If you’ve ever had a ‘max day’ in the weight room and found yourself staring at an amount of weight you’ve never seen before, much less lifted, wondering what in the heck you are thinking taking on such a task, you know what I mean when I say weight lifting is extremely mental.
For those of you who walk out of a good weight workout feeling more confident and powerful than when you walked in, you know what I’m talking about: weight lifting expands the mind just as it expands the body.
But did you know that the mind can actually benefit from lifting weights even when the body cannot?
Read further, this is just plain amazing.
According to HumanKinetics.com, “there is a temptation to focus entirely on an idea of humans as motors when one considers resistance training.”
Sure, the human body is an incredible machine with lots of motors (aka muscles). In addition to our motors though, there are a lot of things that make humans physically unique.
Now, this is just a theory, but maybe that last one is the reason why our minds are so effective in changing:
This one won’t be too surprising to anyone who’s exercised and felt better about themselves for it, so I’ll start with it.
In a study by the Journal of Applied Sports Science Research,“self-concept of college females seems to increase as a result of strength training”.
Human Kinetics also put in their two cents about how weight lifting can change our psychological states, saying, “…resistance training can be a powerful influence on participants’ psychological states… [and] weight training resulted in significantly higher self-esteem…as compared to values in a non exercising control group.”
While this improvement in self-image and esteem was also observed in runners, I think it’s pretty impressive that weight lifters, who don’t particularly do a lot of cardio, don't compete in teams, or move with swiftness, achieve the same “self-high” as long-distance runners.
There are dozens upon dozens of studies relating to how exercise can alleviate depression and improve self-esteem, but the fact that that two completely different sports achieve the same mental result is pretty dang impressive.
Take it from Natan Sharansky: Visualization isn’t just a way to prepare you for improvement, it in and of itself IS improvement!
Sharansky, who spent nine years in solitary confinement after being accused of spying for the US, spent much of that time visualizing playing chess. Come to find in 1996, after his release, he beat the then-current world chess champion.
Shockingly, our brain does little to distinguish between actual movement and just imagining movement, and Psychology Today states that “[brain] patterns activated when a weightlifter lifted hundreds of pounds were similarly activated when they only imagined lifting” and “mental practices are almost effective as true physical practice, and that doing both is more effective than either alone”!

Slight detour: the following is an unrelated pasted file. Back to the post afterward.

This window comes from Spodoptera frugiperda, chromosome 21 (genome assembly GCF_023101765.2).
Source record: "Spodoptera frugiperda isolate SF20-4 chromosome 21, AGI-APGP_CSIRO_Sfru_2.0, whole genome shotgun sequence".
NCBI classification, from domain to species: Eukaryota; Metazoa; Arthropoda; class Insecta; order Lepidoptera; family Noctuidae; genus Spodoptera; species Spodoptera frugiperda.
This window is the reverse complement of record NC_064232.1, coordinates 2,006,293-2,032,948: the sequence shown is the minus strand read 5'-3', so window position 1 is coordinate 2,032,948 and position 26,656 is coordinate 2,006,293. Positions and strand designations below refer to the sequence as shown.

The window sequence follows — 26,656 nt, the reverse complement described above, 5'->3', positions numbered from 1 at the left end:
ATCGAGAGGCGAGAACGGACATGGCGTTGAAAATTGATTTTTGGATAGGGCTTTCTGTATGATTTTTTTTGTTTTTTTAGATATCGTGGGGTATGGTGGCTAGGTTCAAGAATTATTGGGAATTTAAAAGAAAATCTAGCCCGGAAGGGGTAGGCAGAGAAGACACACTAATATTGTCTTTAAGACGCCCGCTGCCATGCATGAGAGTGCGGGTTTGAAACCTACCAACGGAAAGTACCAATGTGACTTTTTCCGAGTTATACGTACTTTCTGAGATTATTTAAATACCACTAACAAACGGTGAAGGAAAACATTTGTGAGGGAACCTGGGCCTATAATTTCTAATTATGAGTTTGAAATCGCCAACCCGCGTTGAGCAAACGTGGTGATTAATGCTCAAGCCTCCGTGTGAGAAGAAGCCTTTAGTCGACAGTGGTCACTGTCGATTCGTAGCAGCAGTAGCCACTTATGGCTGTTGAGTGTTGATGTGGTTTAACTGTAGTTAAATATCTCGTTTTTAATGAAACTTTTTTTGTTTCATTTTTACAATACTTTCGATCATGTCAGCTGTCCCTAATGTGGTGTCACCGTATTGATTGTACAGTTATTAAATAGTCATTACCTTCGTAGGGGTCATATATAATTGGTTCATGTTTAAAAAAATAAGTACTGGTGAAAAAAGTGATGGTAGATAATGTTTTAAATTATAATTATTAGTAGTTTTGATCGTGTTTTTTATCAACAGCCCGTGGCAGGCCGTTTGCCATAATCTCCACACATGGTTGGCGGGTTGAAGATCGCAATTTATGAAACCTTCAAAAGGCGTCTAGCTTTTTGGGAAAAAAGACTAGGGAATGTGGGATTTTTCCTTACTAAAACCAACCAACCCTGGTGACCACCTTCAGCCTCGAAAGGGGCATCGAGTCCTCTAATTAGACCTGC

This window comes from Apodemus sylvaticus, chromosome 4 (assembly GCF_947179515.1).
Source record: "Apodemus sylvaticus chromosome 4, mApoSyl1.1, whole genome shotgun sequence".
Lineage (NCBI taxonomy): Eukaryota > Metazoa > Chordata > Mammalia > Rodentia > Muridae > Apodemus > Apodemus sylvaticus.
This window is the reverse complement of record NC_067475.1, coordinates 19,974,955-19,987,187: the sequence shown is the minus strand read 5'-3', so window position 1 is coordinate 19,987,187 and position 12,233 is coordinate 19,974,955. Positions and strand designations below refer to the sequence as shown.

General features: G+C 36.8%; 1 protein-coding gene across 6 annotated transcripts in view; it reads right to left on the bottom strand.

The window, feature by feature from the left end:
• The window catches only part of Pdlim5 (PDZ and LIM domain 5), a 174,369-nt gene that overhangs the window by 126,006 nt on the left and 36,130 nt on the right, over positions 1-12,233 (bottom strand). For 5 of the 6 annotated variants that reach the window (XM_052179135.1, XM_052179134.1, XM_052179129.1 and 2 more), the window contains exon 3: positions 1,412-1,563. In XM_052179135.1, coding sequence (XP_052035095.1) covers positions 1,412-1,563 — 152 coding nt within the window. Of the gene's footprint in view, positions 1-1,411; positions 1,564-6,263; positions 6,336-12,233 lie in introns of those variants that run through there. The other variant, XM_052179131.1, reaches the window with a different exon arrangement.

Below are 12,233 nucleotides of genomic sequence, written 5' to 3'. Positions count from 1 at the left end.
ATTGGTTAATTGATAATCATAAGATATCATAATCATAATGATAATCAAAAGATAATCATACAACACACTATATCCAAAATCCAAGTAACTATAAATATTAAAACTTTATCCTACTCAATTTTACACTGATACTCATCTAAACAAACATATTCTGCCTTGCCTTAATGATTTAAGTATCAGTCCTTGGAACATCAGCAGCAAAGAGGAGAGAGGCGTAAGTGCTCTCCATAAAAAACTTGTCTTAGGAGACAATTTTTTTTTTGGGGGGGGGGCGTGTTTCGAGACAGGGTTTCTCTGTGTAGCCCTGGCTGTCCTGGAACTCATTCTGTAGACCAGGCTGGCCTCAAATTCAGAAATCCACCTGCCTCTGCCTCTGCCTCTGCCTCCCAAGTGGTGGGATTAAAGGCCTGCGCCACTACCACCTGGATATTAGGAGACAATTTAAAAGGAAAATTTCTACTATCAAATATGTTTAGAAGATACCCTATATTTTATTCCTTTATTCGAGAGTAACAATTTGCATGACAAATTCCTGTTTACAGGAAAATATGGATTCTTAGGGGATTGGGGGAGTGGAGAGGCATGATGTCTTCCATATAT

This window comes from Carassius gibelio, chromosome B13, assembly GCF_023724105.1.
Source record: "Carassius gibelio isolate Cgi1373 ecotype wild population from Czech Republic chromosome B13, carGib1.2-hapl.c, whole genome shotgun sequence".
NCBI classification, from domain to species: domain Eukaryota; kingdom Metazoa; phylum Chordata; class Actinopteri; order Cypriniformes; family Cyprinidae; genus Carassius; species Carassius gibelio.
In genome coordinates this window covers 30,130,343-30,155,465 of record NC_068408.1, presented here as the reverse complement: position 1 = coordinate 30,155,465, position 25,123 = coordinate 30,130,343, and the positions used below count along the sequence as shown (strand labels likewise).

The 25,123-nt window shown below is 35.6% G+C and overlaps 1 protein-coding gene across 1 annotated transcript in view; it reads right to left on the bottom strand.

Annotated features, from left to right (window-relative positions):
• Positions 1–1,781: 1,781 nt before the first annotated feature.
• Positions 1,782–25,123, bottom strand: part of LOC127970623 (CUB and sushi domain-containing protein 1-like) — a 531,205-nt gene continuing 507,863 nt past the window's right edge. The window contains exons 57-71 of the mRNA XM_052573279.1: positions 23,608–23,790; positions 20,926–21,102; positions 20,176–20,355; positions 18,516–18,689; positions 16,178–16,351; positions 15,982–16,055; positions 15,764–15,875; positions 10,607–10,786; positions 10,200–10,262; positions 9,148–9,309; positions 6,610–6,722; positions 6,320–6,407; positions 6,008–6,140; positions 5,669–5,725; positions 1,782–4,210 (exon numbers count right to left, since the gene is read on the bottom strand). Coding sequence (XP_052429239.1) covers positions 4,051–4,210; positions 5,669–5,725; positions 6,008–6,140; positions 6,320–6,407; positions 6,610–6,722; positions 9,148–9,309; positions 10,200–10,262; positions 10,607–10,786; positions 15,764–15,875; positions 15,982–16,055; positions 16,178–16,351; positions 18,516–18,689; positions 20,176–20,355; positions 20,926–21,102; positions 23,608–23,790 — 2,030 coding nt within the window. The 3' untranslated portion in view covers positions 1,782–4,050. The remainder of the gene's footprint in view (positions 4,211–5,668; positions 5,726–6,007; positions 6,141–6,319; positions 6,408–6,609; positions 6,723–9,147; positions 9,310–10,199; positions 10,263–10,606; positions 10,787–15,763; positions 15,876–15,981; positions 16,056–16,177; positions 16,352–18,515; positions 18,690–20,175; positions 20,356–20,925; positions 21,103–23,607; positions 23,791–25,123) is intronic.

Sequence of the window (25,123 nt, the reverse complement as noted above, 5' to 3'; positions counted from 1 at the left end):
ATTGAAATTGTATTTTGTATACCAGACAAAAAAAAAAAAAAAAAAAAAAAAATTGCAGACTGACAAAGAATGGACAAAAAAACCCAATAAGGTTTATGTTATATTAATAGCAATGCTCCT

Mental practices are almost as effective as physical practice, and doing both is more effective than either alone.
This final point is the real eye-opener. If it doesn’t amaze you, I don’t know what will.
Your muscles will actually grow by force of mental will.
That’s right: Your muscles will physically grow as a result of visualization. You can urge them to grow bigger, stronger, and more flexible by the force of your mind!
In his study on everyday people, Guang Yue, an exercise psychologist from Cleveland Clinic Foundation in Ohio, compared “people who went to the gym with people who carried out virtual workouts in their heads”. Literally, people who didn’t physically work out at all.
He found a 30% muscle increase in the group who went to the gym and a surprising 13.5% increase by the group of participants who conducted mental exercises alone.
(But don’t think you can get off by sitting on the sofa! This average only lasted for three months following the mental training and then lost speed to those who did visualization and physical training together.)
Finally, this amazing study from Bishop’s University about visualization and hip flexor strength put me over the edge. It really solidified how important visualization is to competitive athletes, male or female, no matter which sport they play.
This time, the study included three groups: a mental “lifting” group who visualized doing exercises on a hip flexor machine, a physical lifting group who actually did the exercises, and a control group who did nothing.
I’ll let you read the details of the study on your own, but will give you some quick highlights. It shows that participants who lifted weights mentally (that is, by visualization) gained as much physical muscle strength as those who physically trained.
Again, if that brain power doesn’t impress you, I don’t know what will!
Coaches: How can you apply this knowledge to your training? What students could benefit from mental weight training?
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